ABC News Corona Virus Health and Science

Social distancing isn't a nuisance – it's a privilege

An analysis of subway data showed usage declined less in poorer neighborhoods.

While many Americans during the coronavirus pandemic have reported feeling fatigued and frustrated over extended periods stuck at home, a new study shines light on how social distancing is a privilege afforded to too few.

Researchers at Columbia's Mailman School of Public Health have uncovered a worrying trend: Across New York City, as many workplaces transitioned to working remotely to minimize exposure to the coronavirus, there have been substantial signs of inequality when it comes to social distancing. This comes in addition to the reports of worrisome COVID-19 health disparities in communities with higher percentages of minorities, many of whom tend to have lower incomes.

"Our study provides evidence that the most socially disadvantaged and poorest communities are not only at an increased risk for COVID-19 infection, but lack the privilege to fully engage in social distancing interventions, potentially compounding already existing health inequalities," co-author Micaela E. Martinez, Ph.D., an assistant professor of environmental health sciences at Columbia Mailman School of Public Health, said in a statement.

In their study, which has yet to be peer-reviewed, Martinez and colleagues assessed subway swipe data by neighborhoods both before and after the pandemic struck to see how each neighborhood's subway use changed.

"We knew that far fewer people were using the subway, but we didn't know if this would vary geographically," Martinez said in an interview with ABC News. "We found that lower-income neighborhoods didn't decline as much in subway use as richer neighborhoods."

Neighborhoods with lower median incomes and larger numbers of minorities also tended to have a higher percentage of essential workers, which was collectively associated with higher overall subway usage. These same neighborhoods also had a higher number of COVID-19 cases.

"If you are in a lower wage job that is still deemed essential, you don't have the privilege and luxury of staying at home," Martinez added. "So you still have to go out and put yourself at risk by being out in the community and by riding the subway."

Dr. Yvonne Maldonado, a professor of pediatric infectious disease at Stanford Medicine who's also conducting studies on health disparities during the pandemic agreed, adding, "Wealthy people have the luxury of staying home and working during this pandemic."

It's estimated that only 25% of people in the U.S. are able to work remotely -- not everyone has access to the internet or computers, and only certain types of work can be done at home, typically jobs that are higher paid and don't require physical labor.

A community with a higher percentage of essential workers, who must rely on crowded public transportation, are experiencing an increase in the risk of transmission, not just to themselves but to their neighbors.

"On a community level," Martinez continued, "we think that the higher percentage of essential workers and subway use is not just reflective of the risk that those individuals will face on a daily level but the risk their overall community can be faced with, because those individuals bring that risk home."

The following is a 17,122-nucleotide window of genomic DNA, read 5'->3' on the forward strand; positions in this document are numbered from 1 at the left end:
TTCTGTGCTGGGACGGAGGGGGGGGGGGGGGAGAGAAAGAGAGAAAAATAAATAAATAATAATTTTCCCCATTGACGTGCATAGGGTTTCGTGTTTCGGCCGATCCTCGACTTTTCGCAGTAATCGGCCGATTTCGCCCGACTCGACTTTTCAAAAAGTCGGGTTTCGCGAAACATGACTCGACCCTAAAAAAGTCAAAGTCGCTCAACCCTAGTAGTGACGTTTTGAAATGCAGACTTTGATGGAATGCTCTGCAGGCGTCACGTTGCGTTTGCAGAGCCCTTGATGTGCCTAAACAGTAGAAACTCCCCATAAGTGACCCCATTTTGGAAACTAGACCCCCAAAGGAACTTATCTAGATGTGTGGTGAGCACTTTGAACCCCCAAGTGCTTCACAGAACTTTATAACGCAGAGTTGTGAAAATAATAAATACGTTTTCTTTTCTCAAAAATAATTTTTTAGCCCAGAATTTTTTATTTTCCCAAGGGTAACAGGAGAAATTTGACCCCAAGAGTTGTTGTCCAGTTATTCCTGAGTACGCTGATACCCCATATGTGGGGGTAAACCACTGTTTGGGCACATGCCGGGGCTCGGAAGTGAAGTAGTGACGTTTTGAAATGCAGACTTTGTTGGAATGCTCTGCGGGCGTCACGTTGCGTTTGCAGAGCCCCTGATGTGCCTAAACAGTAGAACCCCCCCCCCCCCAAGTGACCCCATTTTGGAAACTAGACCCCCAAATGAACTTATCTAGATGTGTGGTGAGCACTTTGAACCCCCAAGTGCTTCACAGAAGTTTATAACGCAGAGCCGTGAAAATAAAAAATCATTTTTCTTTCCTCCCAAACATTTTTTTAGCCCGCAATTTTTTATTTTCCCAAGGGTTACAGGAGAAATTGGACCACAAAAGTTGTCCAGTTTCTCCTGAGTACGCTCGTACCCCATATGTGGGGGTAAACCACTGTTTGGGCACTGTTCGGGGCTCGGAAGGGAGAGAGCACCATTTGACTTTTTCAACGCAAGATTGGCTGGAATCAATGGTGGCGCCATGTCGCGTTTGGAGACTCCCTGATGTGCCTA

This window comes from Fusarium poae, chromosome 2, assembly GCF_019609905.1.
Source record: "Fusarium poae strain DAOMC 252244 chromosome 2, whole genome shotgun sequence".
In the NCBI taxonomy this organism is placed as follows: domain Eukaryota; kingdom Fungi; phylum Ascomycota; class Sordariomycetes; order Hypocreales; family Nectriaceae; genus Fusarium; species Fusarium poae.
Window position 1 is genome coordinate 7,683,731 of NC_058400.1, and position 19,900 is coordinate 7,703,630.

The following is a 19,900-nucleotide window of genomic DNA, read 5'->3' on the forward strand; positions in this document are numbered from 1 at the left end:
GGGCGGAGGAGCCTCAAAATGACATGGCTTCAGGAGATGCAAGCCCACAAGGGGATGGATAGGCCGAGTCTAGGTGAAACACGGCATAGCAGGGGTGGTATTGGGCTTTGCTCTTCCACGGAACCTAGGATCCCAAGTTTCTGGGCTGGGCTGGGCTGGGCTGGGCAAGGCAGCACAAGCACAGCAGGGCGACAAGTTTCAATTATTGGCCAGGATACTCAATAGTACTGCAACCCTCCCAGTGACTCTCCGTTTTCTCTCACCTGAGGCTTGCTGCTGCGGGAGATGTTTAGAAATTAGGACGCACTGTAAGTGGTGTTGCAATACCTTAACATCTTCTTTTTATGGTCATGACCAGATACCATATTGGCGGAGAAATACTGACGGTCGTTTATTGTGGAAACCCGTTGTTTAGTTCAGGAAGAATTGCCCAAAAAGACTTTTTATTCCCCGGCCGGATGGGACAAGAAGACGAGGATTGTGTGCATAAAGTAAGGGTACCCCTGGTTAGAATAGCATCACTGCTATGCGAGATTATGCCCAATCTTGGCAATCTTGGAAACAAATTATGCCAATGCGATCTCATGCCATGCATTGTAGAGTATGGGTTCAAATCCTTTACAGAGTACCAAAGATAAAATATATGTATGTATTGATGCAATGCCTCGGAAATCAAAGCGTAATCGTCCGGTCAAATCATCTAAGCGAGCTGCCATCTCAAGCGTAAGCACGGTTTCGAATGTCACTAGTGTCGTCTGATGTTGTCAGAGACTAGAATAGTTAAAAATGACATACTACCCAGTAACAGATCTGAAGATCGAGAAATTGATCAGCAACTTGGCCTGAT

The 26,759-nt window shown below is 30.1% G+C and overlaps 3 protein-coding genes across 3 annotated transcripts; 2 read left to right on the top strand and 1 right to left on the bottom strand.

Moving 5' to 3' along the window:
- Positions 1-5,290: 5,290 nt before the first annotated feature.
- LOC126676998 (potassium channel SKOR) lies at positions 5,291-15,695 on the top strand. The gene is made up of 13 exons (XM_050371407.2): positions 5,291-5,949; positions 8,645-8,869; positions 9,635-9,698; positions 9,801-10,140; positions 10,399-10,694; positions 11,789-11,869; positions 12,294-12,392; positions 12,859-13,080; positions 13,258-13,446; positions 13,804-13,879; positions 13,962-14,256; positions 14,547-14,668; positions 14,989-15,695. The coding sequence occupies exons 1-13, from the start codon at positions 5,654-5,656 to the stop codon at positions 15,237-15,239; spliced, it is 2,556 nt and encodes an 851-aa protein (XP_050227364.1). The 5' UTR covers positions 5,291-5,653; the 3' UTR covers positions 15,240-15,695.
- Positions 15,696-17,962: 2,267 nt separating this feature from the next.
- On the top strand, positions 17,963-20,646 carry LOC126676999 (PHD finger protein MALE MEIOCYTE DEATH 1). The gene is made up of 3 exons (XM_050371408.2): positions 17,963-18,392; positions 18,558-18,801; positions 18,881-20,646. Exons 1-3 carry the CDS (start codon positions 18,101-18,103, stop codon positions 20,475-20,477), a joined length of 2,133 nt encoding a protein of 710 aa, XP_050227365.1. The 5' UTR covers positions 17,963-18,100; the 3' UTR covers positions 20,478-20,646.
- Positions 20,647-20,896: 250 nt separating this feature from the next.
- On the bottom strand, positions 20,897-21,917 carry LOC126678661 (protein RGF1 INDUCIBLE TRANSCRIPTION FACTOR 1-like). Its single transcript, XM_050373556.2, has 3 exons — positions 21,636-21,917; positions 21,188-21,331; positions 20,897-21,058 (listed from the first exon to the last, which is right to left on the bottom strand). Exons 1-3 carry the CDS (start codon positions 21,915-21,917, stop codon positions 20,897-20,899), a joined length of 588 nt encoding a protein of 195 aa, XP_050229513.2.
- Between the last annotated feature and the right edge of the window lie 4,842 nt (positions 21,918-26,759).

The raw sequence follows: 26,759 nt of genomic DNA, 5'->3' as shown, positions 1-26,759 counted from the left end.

Beyond the need to go to work, staying at home is made more challenging in these neighborhoods because of food insecurity.

"Not only do they need to go out to make money, but they also need to go out more frequently to buy food or visit food banks because money is not always available to stock up," Martinez said.

Staying at home also is unsafe for those facing the more immediate risk of domestic violence, which often is more prevalent in these areas, Martinez added. Nearby shelters that normally could accommodate such victims may be closed or at capacity.

To make matters worse, within many households in these neighborhoods, more people live under a single roof, and families are more likely to span multiple generations. Even if just one family member leaves the home for work or to buy food or medicine, that puts more people at risk of contracting COVID-19, and many in these communities already are at a higher risk because of preexisting conditions -- diabetes, obesity and heart disease among them -- and worse access to health care. Lacking access to care means more health care situations are mismanaged.

"Black and brown or poorer neighborhoods have higher rates of preexisting conditions, so not only are their disparities in how sick people can get across neighborhoods but just your likelihood of getting infected in the first place," Martinez said. "It's not just that they're hard hit, they're getting punches from all different directions."

A better understanding of the larger picture could help local and federal officials help people in these communities more effectively. For example, Martinez said, cities could do more to provide alternative housing situations for those in multigenerational homes or vulnerable individuals who live with an essential worker. Officials could make health care information available at churches or through other local organizations, Maldonado added, to "engage people where they live."

"Where you have concentrations of individuals having to go outside, on a community level there is a lot more contact overall and more SARS-CoV-2 transmission," Martinez said. "We must be aware that things are not operating in isolation because of these strong associations in New York City between income and race."

Eden David, who studied neuroscience at Columbia University and is matriculating to Icahn School of Medicine at Mount Sinai later this year, is a member of the ABC News Medical Unit.